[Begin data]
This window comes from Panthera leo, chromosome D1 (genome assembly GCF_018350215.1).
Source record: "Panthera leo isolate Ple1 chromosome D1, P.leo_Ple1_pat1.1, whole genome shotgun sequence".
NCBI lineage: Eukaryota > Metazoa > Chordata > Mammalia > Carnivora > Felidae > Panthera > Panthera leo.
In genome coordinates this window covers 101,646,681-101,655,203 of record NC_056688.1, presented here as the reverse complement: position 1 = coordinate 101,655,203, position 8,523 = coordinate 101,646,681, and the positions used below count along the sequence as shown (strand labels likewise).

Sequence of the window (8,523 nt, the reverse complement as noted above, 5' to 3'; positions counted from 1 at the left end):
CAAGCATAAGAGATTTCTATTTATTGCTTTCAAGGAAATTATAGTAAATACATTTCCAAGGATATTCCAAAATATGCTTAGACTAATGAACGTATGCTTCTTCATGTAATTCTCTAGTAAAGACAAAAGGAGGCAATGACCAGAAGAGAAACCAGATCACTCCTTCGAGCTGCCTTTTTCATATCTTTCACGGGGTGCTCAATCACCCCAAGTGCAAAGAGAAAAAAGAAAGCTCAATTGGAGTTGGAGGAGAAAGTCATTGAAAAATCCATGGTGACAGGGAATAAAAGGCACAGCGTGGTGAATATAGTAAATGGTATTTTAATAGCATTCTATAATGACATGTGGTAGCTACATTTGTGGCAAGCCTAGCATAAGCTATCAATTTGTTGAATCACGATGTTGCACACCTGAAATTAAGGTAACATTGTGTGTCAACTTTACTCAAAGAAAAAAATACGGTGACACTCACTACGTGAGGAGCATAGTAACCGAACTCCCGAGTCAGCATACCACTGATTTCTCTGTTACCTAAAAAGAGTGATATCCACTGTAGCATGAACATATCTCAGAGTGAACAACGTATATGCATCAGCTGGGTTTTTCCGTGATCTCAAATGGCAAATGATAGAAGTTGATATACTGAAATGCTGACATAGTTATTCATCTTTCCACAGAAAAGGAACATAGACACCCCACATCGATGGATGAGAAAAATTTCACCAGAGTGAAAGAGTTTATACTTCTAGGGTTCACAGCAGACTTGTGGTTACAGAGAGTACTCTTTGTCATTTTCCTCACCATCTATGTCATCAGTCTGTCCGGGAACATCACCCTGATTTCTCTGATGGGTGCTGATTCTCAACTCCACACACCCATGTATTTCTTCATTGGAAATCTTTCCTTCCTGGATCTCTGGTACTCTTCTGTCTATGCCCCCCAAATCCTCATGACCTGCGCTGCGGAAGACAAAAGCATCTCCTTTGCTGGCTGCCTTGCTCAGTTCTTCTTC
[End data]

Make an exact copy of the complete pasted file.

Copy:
This window comes from Panthera leo, chromosome D1 (genome assembly GCF_018350215.1).
Source record: "Panthera leo isolate Ple1 chromosome D1, P.leo_Ple1_pat1.1, whole genome shotgun sequence".
NCBI lineage: Eukaryota > Metazoa > Chordata > Mammalia > Carnivora > Felidae > Panthera > Panthera leo.
In genome coordinates this window covers 101,646,681-101,655,203 of record NC_056688.1, presented here as the reverse complement: position 1 = coordinate 101,655,203, position 8,523 = coordinate 101,646,681, and the positions used below count along the sequence as shown (strand labels likewise).

Sequence of the window (8,523 nt, the reverse complement as noted above, 5' to 3'; positions counted from 1 at the left end):
CAAGCATAAGAGATTTCTATTTATTGCTTTCAAGGAAATTATAGTAAATACATTTCCAAGGATATTCCAAAATATGCTTAGACTAATGAACGTATGCTTCTTCATGTAATTCTCTAGTAAAGACAAAAGGAGGCAATGACCAGAAGAGAAACCAGATCACTCCTTCGAGCTGCCTTTTTCATATCTTTCACGGGGTGCTCAATCACCCCAAGTGCAAAGAGAAAAAAGAAAGCTCAATTGGAGTTGGAGGAGAAAGTCATTGAAAAATCCATGGTGACAGGGAATAAAAGGCACAGCGTGGTGAATATAGTAAATGGTATTTTAATAGCATTCTATAATGACATGTGGTAGCTACATTTGTGGCAAGCCTAGCATAAGCTATCAATTTGTTGAATCACGATGTTGCACACCTGAAATTAAGGTAACATTGTGTGTCAACTTTACTCAAAGAAAAAAATACGGTGACACTCACTACGTGAGGAGCATAGTAACCGAACTCCCGAGTCAGCATACCACTGATTTCTCTGTTACCTAAAAAGAGTGATATCCACTGTAGCATGAACATATCTCAGAGTGAACAACGTATATGCATCAGCTGGGTTTTTCCGTGATCTCAAATGGCAAATGATAGAAGTTGATATACTGAAATGCTGACATAGTTATTCATCTTTCCACAGAAAAGGAACATAGACACCCCACATCGATGGATGAGAAAAATTTCACCAGAGTGAAAGAGTTTATACTTCTAGGGTTCACAGCAGACTTGTGGTTACAGAGAGTACTCTTTGTCATTTTCCTCACCATCTATGTCATCAGTCTGTCCGGGAACATCACCCTGATTTCTCTGATGGGTGCTGATTCTCAACTCCACACACCCATGTATTTCTTCATTGGAAATCTTTCCTTCCTGGATCTCTGGTACTCTTCTGTCTATGCCCCCCAAATCCTCATGACCTGCGCTGCGGAAGACAAAAGCATCTCCTTTGCTGGCTGCCTTGCTCAGTTCTTCTTC